This is an example of why there should be a class action public and private nuisance lawsuit against the City. This stretch has been allowed to fester with drug tourist encampments and is nearly uninhabitable. I know this because I walk and ride my bike past that a lot. It’s a part of SOMA that the city has literally ceded to these crime camps, and it’s hurting property values along with quality of life and small businesses. It’s just absurd.
These condos helped to bring in and increase this level of disparity. Reap what you sow.
That’s some truly spectacular nonsense.
Truth. Apparently having a building with lights turned on and having tax paying citizens in your city is the cause of disparity in a total crap block of SF.
SF is full of delusional malcontents that champion decay, to theoretically keep their precious rent controlled flop houses.
Sue, your invocation of “flop houses” brought to mind that Tendernob home whose bedroom and office were cut up into a warren of 12 shared bunk beds without the benefit of any building, group housing, hotel or short-term rental permits, so that owner could call the home a “co living space” and command more rent.
That in turn should remind you that S.F. is full of flippers, AirBnB “hosts”, two-bit mom and pop landlords and all manner of other hangers-on in the real estate “game” who have arrived here from elsewhere with dollar signs in their eyes, ready to exploit S.F. workers by jacking up the pricing of housing so they can escape with their “winnings” to other places.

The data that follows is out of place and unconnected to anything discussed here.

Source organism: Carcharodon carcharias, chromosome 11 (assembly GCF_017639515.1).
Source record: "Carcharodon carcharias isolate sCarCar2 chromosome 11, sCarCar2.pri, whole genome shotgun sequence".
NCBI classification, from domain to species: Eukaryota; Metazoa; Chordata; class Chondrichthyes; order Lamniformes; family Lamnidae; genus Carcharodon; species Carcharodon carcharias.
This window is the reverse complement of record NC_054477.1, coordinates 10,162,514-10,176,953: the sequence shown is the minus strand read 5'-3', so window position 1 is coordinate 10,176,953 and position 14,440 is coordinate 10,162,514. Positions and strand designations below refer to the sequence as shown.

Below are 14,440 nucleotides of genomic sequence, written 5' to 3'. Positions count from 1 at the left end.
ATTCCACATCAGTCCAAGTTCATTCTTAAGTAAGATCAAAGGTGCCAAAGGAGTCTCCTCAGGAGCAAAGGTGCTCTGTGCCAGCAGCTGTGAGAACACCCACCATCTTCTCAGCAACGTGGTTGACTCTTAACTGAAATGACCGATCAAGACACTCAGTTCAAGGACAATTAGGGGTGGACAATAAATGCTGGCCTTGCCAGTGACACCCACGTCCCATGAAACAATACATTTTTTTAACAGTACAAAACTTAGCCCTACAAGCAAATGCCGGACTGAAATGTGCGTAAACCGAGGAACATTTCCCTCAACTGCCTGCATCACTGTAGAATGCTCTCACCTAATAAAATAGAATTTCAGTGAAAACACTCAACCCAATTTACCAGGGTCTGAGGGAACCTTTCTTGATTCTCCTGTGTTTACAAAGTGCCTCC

To a large degree, the “malcontents” you’re calling “delusional” are understandably reacting to the runaway gentrification caused by this group of capitalist malefactors of real estate, and the rent controlled units you decry are “precious” precisely because they are the only way to shield ones self from the onslaught. Members of the class of malefactors driving up the cost of housing can’t understand this, because, as Upton Sinclair famously said, “It is difficult to get a man to understand something when his salary depends upon his not understanding it.”
These are serious problems that fester, but nothing has been ceded. The camps are fairly regularly disrupted and swept away. Pretending that these problems are easy and simple and exist only because of political weakness contributes to their endurance.
Redfin today reported that the San Francisco Bay Area housing market is the fastest cooling in the nation.
Or, you could read it and see that SF is #10 on that list. Others: Seattle (#4), Boise, ID (#6), Denver (#7), San Diego (#8) and Tacoma, WA (#9).
Well Saleforce just announced that they are placing 50% of 50 Fremont for lease. Expect more condos for sale – as people no longer have to travel to downtown SF on a regular basis.
“runaway gentrification caused by this group of capitalist malefactors of real estate”
There must be an awful lot of these “malefactors” since every major city in the country and in western Europe has evidence of them. Almost the whole of central London has been “gentrified” as has huge portions of the 20 arrondissements of Paris, even the 18e to 20e. Perhaps there may be some other reason for improving residential areas other than evil capitalists?
Hang in there, it will bounce back.